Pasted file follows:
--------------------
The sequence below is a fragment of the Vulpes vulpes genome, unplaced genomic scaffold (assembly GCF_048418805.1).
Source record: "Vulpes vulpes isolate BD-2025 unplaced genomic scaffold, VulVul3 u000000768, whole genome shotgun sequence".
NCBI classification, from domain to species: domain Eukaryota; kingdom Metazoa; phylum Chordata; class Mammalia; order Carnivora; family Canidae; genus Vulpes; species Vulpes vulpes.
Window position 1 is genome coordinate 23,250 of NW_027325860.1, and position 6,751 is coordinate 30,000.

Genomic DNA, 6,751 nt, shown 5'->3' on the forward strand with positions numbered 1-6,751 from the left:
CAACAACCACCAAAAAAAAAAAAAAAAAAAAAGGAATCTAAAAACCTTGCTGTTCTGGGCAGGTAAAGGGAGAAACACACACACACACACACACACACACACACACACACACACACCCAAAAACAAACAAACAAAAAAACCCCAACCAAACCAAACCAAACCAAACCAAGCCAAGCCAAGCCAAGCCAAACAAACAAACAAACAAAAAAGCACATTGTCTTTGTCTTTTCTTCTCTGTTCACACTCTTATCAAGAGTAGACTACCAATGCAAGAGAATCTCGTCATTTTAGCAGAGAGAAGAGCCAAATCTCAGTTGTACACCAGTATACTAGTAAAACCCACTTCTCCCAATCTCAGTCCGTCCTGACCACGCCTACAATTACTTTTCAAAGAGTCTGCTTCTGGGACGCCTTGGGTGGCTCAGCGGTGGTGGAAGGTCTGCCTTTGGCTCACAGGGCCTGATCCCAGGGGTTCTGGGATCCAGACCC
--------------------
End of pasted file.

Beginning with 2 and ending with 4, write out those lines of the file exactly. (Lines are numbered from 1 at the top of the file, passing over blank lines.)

Source record: "Vulpes vulpes isolate BD-2025 unplaced genomic scaffold, VulVul3 u000000768, whole genome shotgun sequence".
NCBI classification, from domain to species: domain Eukaryota; kingdom Metazoa; phylum Chordata; class Mammalia; order Carnivora; family Canidae; genus Vulpes; species Vulpes vulpes.
Window position 1 is genome coordinate 23,250 of NW_027325860.1, and position 6,751 is coordinate 30,000.